When I say things like this, my friends roll their eyes, but it’s how I actually talk. I say things like, “Let’s talk about video compression!” They buy another drink. But that’s what we’re doing in today’s Help-Key, and it’s something I actually get to do for a living (besides blogging, duh).
YouTube is getting huge. Somehow, despite the lack of a coherent business model, it’s become one of the most popular destinations on the Internet, and rightly so: the idea that anyone can become some sort of memestar by uploading a simple video is great. And because the site does its own Flash conversion, it’s a piece of cake. The thing is, though, with digital video garbage in means garbage out.
You may have noticed that some videos on YouTube simply look better than others. This is because they came from better sources. With a little tweaking and a little know-how, you can prepare your video for YouTube in a way that spares us all from oversized pixels.
The first step is knowing what format you’re starting with. Most digital cameras today shoot video, as do most phones, which is a great cheap way to start. Sadly, the videos created tend to be worse than that 3rd-gen VHS copy of Cheerleader Carwash 8 you found under your brother’s bed. If you can, pull your video from a digital camcorder. Most Mini-DV cameras include Firewire out, so if you’ve got a fairly recent Mac you’re set. Or you can get a Firewire card for your Peecee pretty cheap.
But no matter where your video comes from, the onus is on you to make it awesome. There are plenty of editing tools on the Internet for any platform you wish, and the latest computers actually have tools bundled with the basic install for just such casual editing. And they’re easier to use than you think. You’re not Kubrick, so you don’t need Final Cut Pro or Premiere. I personally use the $30 pro version of Quicktime, because it’s fast and has drag-n-drop editing, which is nice.
If you can avoid it, don’t use the Windows Movie Maker. The program handles things with tricky Windows Media codecs and black magic and the blood of virgins. Also, if you’re using a cellphone video source, it’ll vomit on you. Quicktime plays nice with about anything, and the pro version can be had on any PC or Mac.
Once you’ve got your clip looking pro, you’re going to want to make it YouTube ready. YouTube can only take certain formats for input, so this is where it gets tricky. You’ll want to make a .mov or .mp4, so make sure whatever editor you’re using can hack it. If not, you’ll need to do a conversion, and that’s no rock n’ roll fun, and you lose information during the transition, so best just leave it alone.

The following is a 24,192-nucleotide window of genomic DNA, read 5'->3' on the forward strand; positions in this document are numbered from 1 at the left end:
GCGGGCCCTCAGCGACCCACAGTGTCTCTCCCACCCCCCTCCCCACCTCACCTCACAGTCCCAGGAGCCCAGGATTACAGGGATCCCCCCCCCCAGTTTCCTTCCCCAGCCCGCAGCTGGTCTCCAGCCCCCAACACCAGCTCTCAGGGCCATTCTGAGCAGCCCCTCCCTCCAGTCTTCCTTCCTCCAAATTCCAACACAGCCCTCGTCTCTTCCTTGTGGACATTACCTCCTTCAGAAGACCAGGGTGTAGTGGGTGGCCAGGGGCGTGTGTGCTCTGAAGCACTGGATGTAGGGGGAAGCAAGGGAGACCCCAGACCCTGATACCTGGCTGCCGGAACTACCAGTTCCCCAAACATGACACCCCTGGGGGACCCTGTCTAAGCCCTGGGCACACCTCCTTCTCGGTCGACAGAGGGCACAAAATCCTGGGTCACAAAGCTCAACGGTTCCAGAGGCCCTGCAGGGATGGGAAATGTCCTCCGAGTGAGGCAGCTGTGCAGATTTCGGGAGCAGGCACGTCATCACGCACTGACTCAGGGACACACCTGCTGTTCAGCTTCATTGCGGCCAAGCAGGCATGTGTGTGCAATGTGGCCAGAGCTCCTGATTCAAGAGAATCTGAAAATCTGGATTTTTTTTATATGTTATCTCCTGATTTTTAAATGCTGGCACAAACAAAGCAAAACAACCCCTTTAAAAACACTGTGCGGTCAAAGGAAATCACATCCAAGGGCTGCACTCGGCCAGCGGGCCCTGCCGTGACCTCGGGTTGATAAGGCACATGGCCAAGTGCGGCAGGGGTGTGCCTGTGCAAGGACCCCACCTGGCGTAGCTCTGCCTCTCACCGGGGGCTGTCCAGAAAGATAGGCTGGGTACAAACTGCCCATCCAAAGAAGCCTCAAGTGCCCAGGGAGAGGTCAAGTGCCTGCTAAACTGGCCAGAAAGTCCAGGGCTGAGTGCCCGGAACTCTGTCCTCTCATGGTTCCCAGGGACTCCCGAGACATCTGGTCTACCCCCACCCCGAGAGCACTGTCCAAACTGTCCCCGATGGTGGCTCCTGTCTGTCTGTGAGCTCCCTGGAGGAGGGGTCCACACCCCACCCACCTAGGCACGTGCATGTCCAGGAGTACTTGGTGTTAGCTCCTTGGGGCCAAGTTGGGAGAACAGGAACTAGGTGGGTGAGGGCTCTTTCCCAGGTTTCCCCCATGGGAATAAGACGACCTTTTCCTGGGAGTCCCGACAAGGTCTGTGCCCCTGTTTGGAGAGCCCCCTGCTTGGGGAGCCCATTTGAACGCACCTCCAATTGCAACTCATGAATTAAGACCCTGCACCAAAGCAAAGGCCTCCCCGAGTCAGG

Your newly formed video should be set to the YouTube-native size of 320×240 (aka QVGA). I know, I know: here we are in the world of HiDef, and I’m telling you to shrink your vids. I’m just the messenger, ya know?
It’s also worth noting that your camera might shoot at a different aspect ration than the 4:3 that is 320×240. If so, you’ll have to do a little letterboxing. It does king of suck, but it’s better than the stretch and pull method that would happen otherwise.
When YouTube’s servers encode your video, it’s going to lose some quality, it’s a fact of streaming media. That means you’re going to want to make it as bit-rich as you can. Use a bitrate as high as you can, YouTube can take it. That being said, anything above 1200kbps is probably overkill and will take the video longer to process on YouTube’s end. Somewhere between 700kbps and 1000kbps should do the trick nicely.
Now that we’ve got size, codec, and quality set up, choose your audio. You’ll want to use the MP3 audio codec (either CBR of VBR), which should be standard on your editor.
Output your file as a .mov or .mp4 and preview it. It should look pretty good (if small). If you’re satisfied, do your upload. After it’s on the servers, it can take up to an hour or more to display. This is because YouTube is formatting it and encoding it for their Flash streaming. It’s an automated process, but by following the guide above, it makes less work for the YouTube servers. This isn’t altruistic, however: you did some of their work for them, but since you were in control, you made it better than they could. This means that your video will look better than most, and will encode faster. Double bonus, pal.
Test it out and tell us what you think. If you’ve got some other tips, feel free to share them in the comments thread for this story. Also note that there’s software out there that has automated YouTube features, such as VirtualDub. These programs are great time-savers if you’re and hardcore YouTuber, and they should be considered.
Enjoy, readers, and we’ll see you on our screens soon.